Private health insurance in China: expansion blocked by hospitals

One of the key elements of the Chinese government’s health reforms is to increase the role of private health. One way in which they are doing this is to encourage Chinese citizens to take out private health insurance to supplement the meagre coverage provided by government. The government is expected to offer policy support – including tax breaks – to encourage commercial health insurance providers such as PICC. However, according to Caixin, the growth of private health insurance is being stymied by the entrenched power of state-owned hospitals. Insurers are unable to offer a viable insurance product when they have no control over hospital costs or procedures – in other words, insurer-dictated managed care is essential for health insurance to make a profit. In addition, insurers need access to data and social security system figures if they are to manage their risks adequately – and they have been denied access to this information by local governments who fear losing control over their social security arrangements. Some Chinese health insurers have tried to partner with foreign insurers to build on their experience and technical know-how, but a joint venture between China Pacific Insurance Group C. (CPIC) and Germany’s Allianz SE in Shanghai collapsed after less than a year when the European partners found that the insurer had no sway over hospitals.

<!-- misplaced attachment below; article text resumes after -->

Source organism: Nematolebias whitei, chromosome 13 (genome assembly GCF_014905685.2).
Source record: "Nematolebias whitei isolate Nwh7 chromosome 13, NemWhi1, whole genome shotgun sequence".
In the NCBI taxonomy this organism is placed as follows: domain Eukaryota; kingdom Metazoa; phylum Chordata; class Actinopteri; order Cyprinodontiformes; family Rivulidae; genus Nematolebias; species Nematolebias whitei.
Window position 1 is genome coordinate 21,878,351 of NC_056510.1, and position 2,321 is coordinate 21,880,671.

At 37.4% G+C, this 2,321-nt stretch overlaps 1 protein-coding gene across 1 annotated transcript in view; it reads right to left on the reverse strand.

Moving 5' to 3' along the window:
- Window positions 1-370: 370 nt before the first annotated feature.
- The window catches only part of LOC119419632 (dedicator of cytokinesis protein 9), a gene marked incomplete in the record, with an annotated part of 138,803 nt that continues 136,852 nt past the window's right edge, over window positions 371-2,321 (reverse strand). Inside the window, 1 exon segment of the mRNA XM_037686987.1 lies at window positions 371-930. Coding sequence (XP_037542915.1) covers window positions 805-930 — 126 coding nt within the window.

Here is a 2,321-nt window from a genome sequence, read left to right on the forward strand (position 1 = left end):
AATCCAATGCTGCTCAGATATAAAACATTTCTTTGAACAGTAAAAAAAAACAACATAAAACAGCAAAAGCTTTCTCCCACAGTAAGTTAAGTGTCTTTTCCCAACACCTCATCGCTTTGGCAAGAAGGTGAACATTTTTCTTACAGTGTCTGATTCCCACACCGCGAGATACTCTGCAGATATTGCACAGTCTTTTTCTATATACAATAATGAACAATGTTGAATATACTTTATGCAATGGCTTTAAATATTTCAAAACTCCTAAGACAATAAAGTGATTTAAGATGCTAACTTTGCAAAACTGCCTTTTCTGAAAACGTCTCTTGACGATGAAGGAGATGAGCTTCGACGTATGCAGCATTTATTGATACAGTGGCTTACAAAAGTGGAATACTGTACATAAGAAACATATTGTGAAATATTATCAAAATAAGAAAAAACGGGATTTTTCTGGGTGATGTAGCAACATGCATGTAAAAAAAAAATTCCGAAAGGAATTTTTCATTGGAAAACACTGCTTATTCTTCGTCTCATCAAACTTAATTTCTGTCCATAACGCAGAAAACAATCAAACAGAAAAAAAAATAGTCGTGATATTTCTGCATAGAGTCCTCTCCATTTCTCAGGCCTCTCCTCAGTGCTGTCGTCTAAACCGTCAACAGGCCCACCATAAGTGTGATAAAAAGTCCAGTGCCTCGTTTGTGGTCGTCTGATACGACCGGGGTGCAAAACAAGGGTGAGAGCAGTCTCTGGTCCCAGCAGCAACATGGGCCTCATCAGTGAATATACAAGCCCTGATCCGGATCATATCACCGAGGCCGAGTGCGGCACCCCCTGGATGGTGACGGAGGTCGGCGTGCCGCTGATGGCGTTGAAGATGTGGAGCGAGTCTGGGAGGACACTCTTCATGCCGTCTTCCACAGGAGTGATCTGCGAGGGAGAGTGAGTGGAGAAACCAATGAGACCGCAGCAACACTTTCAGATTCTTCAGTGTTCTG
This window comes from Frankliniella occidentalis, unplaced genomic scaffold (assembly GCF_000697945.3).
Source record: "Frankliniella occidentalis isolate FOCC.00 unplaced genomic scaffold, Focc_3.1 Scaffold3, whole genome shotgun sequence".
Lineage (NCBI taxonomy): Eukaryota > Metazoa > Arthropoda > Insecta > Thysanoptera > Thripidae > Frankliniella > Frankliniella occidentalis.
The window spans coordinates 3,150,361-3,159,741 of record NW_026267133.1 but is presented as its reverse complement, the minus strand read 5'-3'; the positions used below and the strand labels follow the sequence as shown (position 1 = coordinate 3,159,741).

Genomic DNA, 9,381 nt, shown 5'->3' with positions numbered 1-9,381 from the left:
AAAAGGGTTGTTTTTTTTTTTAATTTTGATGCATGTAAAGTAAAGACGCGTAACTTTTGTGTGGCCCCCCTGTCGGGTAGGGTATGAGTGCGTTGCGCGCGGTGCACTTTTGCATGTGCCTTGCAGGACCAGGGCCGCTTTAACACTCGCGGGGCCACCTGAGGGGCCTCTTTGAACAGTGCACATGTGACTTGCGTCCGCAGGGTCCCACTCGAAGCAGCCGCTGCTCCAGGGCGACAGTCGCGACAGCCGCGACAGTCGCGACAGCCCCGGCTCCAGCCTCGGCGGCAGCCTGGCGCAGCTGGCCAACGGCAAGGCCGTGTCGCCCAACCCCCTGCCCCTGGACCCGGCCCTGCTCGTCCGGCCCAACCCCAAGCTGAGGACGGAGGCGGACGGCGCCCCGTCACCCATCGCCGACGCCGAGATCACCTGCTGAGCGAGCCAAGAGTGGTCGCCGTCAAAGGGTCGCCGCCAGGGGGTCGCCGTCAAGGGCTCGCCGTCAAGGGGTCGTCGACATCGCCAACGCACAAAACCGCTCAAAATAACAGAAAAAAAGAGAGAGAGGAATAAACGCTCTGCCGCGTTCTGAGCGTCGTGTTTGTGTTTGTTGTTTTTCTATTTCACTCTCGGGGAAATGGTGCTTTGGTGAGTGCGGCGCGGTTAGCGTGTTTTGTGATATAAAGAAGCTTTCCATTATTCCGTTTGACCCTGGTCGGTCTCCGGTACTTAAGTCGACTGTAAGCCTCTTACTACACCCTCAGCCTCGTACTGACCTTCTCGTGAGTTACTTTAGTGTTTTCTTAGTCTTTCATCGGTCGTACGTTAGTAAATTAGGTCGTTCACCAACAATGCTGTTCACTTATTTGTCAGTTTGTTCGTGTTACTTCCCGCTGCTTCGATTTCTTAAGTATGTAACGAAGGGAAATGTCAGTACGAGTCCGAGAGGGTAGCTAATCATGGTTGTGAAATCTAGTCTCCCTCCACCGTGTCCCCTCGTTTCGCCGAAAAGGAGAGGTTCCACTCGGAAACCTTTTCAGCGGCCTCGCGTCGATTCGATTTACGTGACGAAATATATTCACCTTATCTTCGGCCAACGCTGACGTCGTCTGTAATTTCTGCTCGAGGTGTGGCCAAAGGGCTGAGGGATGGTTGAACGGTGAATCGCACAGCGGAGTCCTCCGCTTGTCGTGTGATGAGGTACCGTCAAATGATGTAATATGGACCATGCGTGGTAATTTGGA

We have already heard how doctors are unwilling to work in the private sector  – despite official encouragement – because they fear being ‘excommunicated’ by their main employers, the all-powerful state hospital system. The entrenched power of the big hospitals also appears to be another major barrier to any evolution towards private provision of healthcare in China.